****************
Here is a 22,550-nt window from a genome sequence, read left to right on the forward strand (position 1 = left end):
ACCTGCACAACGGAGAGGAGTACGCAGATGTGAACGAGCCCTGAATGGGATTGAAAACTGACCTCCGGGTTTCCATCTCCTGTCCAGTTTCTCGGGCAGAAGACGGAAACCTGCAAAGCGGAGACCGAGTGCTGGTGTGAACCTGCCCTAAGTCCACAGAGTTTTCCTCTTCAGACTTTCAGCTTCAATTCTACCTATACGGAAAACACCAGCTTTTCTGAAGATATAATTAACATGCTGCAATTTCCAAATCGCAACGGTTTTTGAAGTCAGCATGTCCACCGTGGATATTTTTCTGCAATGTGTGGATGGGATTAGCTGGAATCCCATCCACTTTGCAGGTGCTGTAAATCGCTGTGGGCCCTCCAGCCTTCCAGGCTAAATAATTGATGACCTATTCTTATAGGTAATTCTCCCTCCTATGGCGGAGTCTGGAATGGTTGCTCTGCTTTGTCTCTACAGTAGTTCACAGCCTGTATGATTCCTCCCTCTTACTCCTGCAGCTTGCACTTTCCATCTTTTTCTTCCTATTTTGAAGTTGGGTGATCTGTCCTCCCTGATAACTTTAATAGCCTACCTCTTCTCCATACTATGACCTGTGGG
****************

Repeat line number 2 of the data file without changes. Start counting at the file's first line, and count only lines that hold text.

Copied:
ACCTGCACAACGGAGAGGAGTACGCAGATGTGAACGAGCCCTGAATGGGATTGAAAACTGACCTCCGGGTTTCCATCTCCTGTCCAGTTTCTCGGGCAGAAGACGGAAACCTGCAAAGCGGAGACCGAGTGCTGGTGTGAACCTGCCCTAAGTCCACAGAGTTTTCCTCTTCAGACTTTCAGCTTCAATTCTACCTATACGGAAAACACCAGCTTTTCTGAAGATATAATTAACATGCTGCAATTTCCAAATCGCAACGGTTTTTGAAGTCAGCATGTCCACCGTGGATATTTTTCTGCAATGTGTGGATGGGATTAGCTGGAATCCCATCCACTTTGCAGGTGCTGTAAATCGCTGTGGGCCCTCCAGCCTTCCAGGCTAAATAATTGATGACCTATTCTTATAGGTAATTCTCCCTCCTATGGCGGAGTCTGGAATGGTTGCTCTGCTTTGTCTCTACAGTAGTTCACAGCCTGTATGATTCCTCCCTCTTACTCCTGCAGCTTGCACTTTCCATCTTTTTCTTCCTATTTTGAAGTTGGGTGATCTGTCCTCCCTGATAACTTTAATAGCCTACCTCTTCTCCATACTATGACCTGTGGG